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The polyphagous plant pathogenic fungus Botrytis cinerea encompasses host-specialized and generalist populations

Résumé : The host plant is often the main variable explaining population structure in fungal plant pathogens, because specialization contributes to reduce gene flow between populations associated with different hosts. Previous population genetic analysis revealed that French populations of the grey mould pathogen Botrytis cinerea were structured by hosts tomato and grapevine, suggesting host specialization in this highly polyphagous pathogen. However, these findings raised questions about the magnitude of this specialization and the possibility of specialization to other hosts. Here we report specialization of B. cinerea populations to tomato and grapevine hosts but not to other tested plants. Population genetic analysis revealed two pathogen clusters associated with tomato and grapevine, while the other clusters co-occurred on hydrangea, strawberry and bramble. Measurements of quantitative pathogenicity were consistent with host specialization of populations found on tomato, and to a lesser extent, populations found on grapevine. Pathogen populations from hydrangea and strawberry appeared to be generalist, while populations from bramble may be weakly specialized. Our results suggest that the polyphagous B. cinerea is more accurately described as a collection of generalist and specialist individuals in populations. This work opens new perspectives for grey mold management, while suggesting spatial optimization of crop organization within agricultural landscapes.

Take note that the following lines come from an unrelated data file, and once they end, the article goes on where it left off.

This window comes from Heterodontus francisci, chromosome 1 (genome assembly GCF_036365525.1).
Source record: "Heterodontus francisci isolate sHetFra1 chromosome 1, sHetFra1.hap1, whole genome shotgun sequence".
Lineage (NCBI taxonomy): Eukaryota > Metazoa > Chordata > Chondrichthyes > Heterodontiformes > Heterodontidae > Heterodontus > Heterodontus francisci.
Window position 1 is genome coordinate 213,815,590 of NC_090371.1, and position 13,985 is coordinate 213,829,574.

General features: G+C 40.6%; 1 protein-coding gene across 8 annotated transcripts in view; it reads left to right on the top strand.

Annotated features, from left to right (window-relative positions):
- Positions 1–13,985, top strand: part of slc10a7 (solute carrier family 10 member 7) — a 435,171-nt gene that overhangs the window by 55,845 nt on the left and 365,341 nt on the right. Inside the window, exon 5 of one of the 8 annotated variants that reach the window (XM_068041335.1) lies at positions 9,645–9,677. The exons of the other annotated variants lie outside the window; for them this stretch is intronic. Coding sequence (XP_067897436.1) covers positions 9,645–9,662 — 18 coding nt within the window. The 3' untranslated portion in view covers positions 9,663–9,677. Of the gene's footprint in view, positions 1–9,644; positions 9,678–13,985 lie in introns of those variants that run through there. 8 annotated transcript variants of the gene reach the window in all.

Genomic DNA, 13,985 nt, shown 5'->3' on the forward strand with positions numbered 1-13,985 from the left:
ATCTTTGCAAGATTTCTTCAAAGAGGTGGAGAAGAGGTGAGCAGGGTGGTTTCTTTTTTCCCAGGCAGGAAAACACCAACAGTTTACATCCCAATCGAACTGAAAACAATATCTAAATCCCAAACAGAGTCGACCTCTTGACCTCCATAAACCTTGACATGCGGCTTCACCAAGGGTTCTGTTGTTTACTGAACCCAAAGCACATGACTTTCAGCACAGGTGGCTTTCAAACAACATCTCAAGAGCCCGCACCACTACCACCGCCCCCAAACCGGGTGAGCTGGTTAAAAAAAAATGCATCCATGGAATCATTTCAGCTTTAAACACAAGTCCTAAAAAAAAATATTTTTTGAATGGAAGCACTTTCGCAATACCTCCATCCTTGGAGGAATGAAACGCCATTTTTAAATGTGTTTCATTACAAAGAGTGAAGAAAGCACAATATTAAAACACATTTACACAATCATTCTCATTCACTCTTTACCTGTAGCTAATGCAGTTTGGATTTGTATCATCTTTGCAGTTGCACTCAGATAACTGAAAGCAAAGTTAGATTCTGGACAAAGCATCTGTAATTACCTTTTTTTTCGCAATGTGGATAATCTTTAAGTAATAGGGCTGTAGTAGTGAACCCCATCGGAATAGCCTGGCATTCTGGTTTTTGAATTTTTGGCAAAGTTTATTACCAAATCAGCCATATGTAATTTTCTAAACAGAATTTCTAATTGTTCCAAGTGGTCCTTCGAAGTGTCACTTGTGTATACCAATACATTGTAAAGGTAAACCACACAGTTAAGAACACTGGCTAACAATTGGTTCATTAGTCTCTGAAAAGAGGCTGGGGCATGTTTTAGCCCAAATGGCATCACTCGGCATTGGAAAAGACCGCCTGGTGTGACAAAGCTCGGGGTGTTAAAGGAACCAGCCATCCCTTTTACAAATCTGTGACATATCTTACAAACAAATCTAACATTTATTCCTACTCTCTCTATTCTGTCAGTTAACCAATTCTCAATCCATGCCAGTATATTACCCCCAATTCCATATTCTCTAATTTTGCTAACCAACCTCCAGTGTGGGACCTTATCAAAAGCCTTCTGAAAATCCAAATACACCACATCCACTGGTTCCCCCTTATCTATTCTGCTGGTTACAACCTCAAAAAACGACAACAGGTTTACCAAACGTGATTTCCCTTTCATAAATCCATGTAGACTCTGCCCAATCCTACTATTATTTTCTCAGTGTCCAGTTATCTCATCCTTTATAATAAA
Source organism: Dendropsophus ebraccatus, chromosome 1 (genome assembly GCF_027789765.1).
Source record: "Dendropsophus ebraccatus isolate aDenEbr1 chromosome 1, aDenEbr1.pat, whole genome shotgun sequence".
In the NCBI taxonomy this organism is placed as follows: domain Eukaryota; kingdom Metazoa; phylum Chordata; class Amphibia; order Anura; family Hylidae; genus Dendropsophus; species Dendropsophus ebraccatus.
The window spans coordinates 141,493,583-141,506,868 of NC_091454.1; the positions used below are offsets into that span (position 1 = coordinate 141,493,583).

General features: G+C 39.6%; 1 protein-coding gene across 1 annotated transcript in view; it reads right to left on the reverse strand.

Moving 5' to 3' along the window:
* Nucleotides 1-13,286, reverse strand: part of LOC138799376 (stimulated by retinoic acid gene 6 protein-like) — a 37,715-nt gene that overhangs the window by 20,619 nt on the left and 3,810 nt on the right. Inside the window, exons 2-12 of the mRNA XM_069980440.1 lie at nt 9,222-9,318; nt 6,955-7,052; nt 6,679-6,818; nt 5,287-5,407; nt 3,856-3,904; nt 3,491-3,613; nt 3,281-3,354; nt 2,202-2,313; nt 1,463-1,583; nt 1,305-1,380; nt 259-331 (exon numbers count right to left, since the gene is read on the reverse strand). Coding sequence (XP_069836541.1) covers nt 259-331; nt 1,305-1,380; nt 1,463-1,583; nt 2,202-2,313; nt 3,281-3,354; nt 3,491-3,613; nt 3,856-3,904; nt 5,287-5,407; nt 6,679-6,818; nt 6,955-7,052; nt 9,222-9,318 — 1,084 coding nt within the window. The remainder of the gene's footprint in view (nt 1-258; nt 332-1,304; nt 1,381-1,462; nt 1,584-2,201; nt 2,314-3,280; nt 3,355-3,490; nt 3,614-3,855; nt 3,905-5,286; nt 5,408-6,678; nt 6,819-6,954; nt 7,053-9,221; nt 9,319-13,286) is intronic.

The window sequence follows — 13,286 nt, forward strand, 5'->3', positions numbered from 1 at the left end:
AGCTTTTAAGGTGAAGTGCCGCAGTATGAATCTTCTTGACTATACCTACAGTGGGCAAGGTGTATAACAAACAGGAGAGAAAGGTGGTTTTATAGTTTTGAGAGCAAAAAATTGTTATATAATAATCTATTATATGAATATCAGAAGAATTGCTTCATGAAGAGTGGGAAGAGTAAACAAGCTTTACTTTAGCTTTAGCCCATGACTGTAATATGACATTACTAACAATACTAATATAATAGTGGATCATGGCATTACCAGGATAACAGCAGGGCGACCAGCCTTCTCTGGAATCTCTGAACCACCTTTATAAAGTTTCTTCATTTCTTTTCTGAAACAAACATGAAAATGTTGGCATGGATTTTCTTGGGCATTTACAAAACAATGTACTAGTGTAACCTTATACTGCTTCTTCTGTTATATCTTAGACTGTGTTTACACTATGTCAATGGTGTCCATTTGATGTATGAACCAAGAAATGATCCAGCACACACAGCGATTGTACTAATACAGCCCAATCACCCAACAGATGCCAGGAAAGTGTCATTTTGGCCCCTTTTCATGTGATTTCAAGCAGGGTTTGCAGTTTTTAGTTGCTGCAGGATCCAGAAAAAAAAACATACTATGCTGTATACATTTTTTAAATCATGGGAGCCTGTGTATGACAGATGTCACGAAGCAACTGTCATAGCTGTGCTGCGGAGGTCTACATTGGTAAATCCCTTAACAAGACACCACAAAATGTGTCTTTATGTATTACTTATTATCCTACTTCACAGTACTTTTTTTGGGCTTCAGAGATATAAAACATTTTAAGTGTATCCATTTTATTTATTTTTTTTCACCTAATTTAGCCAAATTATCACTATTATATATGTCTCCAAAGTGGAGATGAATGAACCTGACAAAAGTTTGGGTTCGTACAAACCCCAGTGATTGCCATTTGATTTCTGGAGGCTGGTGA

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Preprints, Working Papers, ...
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Contributor : Pierre Gladieux <>
Submitted on : Monday, September 21, 2020 - 11:57:28 AM
Last modification on : Tuesday, June 15, 2021 - 2:57:32 PM


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Alex Mercier, Florence Carpentier, Clémentine Duplaix, Annie Auger, Jean-Marc Pradier, et al.. The polyphagous plant pathogenic fungus Botrytis cinerea encompasses host-specialized and generalist populations. 2020. ⟨hal-02944047⟩



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